This blog post is the first in a series about the launch of Rhode Island’s first food strategy, an action plan that aims to preserve and grow the agriculture and fisheries industries, decrease food insecurity, minimize food waste, and sustain markets for locally grown food.
Rhode Island took a historic step this past month with the launching of the state’s first comprehensive food strategy, a plan to grow and sustain markets for locally grown food for the good of communities, the environment, and the economy. It is a major step that supports Conservation Law Foundation’s (CLF’s) advocacy to create resilient regional food systems that increase food access, create jobs, support regional economies, and reduce carbon emissions.
Rhode Island is becoming known for its local food scene, which contributes $2.5 billion in sales to the economy annually. However, many underserved communities still lack access to fresh food and many local farmers and food producers struggle to find the support they need to thrive.
Understanding the need to address these issues, and the opportunity to build on Rhode Island’s leadership in sustainable growth and innovation in farming and the food system, Governor Gina Raimondo named the state and nation’s first Director of Food Strategy, who launched a five-year food strategy action plan.
In 2014, Food Solutions New England released a bold vision for the region: By 2060, 50% of the food consumed in New England will be produced in the region. With the launch in May of the Rhode Island Food Strategy, the smallest state in the nation took a giant step toward reaching that ambitious goal.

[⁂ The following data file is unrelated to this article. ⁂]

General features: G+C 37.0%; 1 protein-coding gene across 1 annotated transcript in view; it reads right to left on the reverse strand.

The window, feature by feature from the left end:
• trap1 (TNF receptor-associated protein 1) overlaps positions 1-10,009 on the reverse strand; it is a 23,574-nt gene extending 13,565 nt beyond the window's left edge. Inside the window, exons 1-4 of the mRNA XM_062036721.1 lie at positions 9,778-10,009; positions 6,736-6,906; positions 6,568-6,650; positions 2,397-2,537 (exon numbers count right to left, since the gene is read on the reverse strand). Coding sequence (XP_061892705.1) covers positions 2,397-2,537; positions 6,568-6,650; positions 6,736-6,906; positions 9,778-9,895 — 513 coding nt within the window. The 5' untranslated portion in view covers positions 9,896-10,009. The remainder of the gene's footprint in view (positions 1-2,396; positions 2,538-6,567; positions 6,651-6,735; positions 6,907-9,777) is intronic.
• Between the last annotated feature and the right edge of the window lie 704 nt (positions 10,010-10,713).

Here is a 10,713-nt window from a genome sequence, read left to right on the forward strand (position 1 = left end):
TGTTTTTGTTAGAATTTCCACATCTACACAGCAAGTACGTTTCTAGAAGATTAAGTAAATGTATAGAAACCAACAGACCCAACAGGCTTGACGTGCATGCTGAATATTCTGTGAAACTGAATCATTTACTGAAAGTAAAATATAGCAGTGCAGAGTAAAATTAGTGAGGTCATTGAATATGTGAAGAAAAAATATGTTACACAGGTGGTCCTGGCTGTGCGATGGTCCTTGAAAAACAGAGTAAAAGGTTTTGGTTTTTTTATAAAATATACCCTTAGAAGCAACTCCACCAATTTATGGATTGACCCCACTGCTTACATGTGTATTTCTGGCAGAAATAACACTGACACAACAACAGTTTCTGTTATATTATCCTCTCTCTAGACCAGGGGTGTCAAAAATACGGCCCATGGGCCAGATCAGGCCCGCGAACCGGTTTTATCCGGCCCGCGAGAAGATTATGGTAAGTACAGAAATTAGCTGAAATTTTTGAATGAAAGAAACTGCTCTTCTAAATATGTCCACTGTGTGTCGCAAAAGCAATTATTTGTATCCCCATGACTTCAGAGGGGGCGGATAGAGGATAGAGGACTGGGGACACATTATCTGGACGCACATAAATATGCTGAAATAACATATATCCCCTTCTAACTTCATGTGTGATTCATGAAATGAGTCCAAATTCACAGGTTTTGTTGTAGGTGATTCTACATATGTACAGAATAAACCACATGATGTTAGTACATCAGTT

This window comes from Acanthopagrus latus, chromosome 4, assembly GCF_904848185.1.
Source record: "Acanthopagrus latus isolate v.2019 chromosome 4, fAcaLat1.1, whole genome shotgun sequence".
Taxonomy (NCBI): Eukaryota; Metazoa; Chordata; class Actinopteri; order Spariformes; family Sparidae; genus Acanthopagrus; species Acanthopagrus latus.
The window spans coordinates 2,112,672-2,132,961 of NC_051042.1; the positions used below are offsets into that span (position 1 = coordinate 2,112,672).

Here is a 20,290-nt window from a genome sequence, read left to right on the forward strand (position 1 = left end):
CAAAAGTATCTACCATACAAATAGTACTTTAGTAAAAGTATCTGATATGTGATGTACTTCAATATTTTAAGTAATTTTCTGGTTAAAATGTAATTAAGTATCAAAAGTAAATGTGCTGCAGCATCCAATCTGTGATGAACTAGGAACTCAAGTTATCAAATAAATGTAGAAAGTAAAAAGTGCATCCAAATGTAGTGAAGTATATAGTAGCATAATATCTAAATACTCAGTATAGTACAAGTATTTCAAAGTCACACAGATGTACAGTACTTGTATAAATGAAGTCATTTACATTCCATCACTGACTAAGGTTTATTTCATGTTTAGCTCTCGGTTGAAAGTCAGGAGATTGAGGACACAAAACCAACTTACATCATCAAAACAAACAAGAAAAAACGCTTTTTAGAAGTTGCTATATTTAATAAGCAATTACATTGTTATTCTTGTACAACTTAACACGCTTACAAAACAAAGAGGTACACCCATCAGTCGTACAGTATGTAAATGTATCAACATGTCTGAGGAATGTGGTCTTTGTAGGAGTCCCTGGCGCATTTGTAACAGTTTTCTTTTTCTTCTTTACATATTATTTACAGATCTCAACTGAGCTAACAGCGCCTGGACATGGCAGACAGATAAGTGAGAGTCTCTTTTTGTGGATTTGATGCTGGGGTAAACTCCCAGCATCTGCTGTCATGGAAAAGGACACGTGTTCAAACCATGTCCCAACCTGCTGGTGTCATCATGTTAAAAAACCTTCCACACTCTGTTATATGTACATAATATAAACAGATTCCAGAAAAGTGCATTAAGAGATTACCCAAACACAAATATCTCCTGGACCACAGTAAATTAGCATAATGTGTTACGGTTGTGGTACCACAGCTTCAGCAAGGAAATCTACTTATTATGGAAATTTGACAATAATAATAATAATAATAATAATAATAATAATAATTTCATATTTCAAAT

The plan provides five integrated focus areas, each with priority actions. In this series of blog posts we will explore the food strategy in depth, noting how our work ties in with this larger vision for Rhode Island.
CLF has already been at the forefront of advancing many of the goals of the Rhode Island Food Strategy through its food and farm initiatives like the Legal Food Hub. Since its launch in 2016, the Legal Food Hub in Rhode Island has supported diverse farmers and food entrepreneurs, and provided tools, resources, and education to the local food community. The CLF Legal Food Hub is integral to the success of initiatives like the Rhode Island Food Strategy.
CLF is dedicated to doing what we can to ensure the successful implementation of the strategy, and will be collaborating with other stakeholders on preserving and growing our local and regional food system. As Governor Raimondo stated, “Food is personal; as a little kid, I learned how to cook, how to respect food, how to value food, and how life-giving food can be, and how essential it was to bringing people together.”